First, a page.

I am leading a discussion about 3D printing at my local library this evening. This is the summary of design resources I came up with: Continue reading
Bubble charts are a popular way to present quantitative data. Often the area of the circles in the bubble chart are used to encode the value of a parameter. The larger the value, the greater the area, the bigger the circle. This makes intuitive sense and can be quite effective for rough comparisons. However, it is important to understand that we are not very good at estimating area and these representations distorts the data because we are not very good at estimating area.
The Data, Information, Knowledge, Wisdom (DIKW) pyramid is often invoked to describe the value of information visualization. The suggestion is that by properly processing, sorting, and encoding ‘data’, it can move up a value pyramid from mere data to information (which is data made useful). Then, through some additional magical processes this information can become knowledge and ultimately contribute to wisdom.
While this description of the process of creating value from data has rhetorical charm, it does not stand up to close inspection. The problems comes from the fact that the meaning of the terms data, information, knowledge and wisdom are not consistent with their usage in this pyramid scheme. Continue reading
Over the past few years I’ve spend a part of my free time developing content for my science education site SciencePrimer.com. I was actively teaching when I launched the site and I used it to host material I created for my students. The motivation for the site came from the strong positive feedback I got (and continue to get) from students. The site contains short video lectures, problem sets, and calculators, but the interactive illustrations are at the heart of my efforts. Continue reading
The Apalachicola-Chattahoochee-Flint River water basin (ACF Basin) extends across three states: Georgia, Alabama and Florida. The watershed is the focus of a long running water use dispute between stakeholders in these three states. This conflict is covered in the book “Water Diplomacy: A Negotiated Approach to Managing Complex Water Networks” by Shafiqul Islam and Lawrence E. Susskind. An early figure on the book (figure 2.1, page 11) uses a stacked timeline to show how the water use issues in the ACF Basin became more complex as the population in the region grew and the number of interested parties increased over time.
My daughter is studying the oceans and continents of the world in school. Looking at the static orthographic and mercator projections used in her worksheet gave me the idea to make a dynamic globe visualization showing location of a selection of continents and oceans.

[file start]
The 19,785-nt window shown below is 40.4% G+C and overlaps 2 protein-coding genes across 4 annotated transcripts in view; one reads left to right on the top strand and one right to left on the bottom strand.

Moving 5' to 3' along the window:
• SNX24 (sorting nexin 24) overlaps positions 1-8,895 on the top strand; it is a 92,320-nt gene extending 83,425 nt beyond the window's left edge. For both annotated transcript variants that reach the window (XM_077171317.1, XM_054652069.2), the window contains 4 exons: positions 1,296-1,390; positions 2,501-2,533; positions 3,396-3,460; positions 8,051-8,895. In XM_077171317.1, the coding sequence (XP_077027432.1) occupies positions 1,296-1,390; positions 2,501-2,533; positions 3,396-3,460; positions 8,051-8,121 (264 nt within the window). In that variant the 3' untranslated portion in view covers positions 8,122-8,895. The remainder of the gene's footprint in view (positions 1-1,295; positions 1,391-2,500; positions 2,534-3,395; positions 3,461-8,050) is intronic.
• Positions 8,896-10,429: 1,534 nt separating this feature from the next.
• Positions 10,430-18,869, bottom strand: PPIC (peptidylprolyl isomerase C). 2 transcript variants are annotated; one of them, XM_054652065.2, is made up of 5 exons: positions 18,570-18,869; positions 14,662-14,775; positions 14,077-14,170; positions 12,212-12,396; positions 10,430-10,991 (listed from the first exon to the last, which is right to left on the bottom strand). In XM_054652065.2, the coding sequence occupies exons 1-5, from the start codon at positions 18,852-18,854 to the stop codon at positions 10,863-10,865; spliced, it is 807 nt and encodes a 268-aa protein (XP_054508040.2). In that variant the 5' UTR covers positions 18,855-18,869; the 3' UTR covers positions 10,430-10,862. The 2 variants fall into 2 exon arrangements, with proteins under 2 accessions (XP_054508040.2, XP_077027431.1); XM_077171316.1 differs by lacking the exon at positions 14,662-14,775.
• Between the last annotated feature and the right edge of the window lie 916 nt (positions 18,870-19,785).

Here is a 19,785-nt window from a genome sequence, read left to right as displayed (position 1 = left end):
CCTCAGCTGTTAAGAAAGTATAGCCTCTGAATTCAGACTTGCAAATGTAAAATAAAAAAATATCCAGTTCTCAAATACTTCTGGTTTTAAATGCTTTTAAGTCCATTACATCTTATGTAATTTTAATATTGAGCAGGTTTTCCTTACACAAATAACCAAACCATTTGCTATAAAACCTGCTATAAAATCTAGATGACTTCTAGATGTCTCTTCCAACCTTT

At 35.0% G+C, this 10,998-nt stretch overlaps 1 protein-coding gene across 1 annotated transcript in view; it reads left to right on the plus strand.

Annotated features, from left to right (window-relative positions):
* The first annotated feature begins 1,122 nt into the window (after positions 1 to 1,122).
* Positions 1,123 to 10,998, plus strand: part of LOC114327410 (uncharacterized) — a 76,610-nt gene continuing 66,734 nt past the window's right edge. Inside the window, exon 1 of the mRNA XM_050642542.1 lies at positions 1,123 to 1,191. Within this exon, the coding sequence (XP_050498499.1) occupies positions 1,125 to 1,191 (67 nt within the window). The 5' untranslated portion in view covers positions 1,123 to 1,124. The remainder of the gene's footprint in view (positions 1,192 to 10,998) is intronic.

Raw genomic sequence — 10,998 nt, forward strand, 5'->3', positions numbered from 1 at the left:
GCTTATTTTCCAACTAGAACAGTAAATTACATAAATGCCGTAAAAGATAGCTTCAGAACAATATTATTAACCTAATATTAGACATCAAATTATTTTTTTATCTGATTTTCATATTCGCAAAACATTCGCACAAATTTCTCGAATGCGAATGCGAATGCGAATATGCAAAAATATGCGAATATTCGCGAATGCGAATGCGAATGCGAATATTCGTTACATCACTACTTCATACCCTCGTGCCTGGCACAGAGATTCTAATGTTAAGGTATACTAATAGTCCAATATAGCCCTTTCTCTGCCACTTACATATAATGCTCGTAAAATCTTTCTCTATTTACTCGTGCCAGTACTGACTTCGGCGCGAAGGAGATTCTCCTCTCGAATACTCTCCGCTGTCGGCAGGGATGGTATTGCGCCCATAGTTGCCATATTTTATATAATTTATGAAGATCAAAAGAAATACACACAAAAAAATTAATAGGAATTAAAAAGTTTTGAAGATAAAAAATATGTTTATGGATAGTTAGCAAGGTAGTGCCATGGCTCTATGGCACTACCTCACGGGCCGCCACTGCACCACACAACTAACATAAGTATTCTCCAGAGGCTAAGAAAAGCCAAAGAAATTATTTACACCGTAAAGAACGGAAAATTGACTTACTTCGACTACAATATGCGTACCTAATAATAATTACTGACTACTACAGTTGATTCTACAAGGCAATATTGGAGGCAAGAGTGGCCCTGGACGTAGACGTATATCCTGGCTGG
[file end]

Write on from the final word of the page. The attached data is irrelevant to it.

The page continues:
The model is inspired by a graphic on the USGS website showing what all of the water on, in and above the Earth would look like if it was collected into a big drop and placed back on the globe. To give a sense of scale the image shows the spheres of water sitting in the middle of the continental U.S.
One version of the illustration give additional perspective by showing two smaller spheres. The larger of the two smaller spheres represents all of the liquid fresh water on Earth. The smallest contains only the water in lakes and rivers. This smallest sphere represents the majority of water used by humanity. The full description and context of the visualization is available on the USGS website.
The physical model above shows the same information. Each blue sphere is to scale. The largest one is all of the water on Earth. The mid-sized sphere is all fresh liquid water and the smallest is lake and river water only.
The white base is a small slice of a sphere equal to the size of the earth at the same scale.
The image below shows the three water spheres sitting on top of a sphere the size of the Earth at the same scale.
The files need to print this model are available on Thingiverse.
Our eyes give us a very subjective view of the world. This subjectivity leaves us susceptible to a variety of optical illusions. The fact that we are not very good at estimating the absolute brightness of a region, but have a strong ability to detect differences between neighboring regions causes simultaneous brightness contrast illusions. This type of illusion makes the perceived brightness of any region in a complex image vary depending on the brightness of the region’s immediate surroundings.
The illustration below shows how our perception of a solid grey square is influenced by the background. The two squares below are the same shade of grey, but the lighter background behind the square on the left makes that square appear darker than the one on the right.
This post was inspired by Moritz Stefaner’s remix of Hans Rosling’s fertility and life expectancy bubble graph from Gapminder.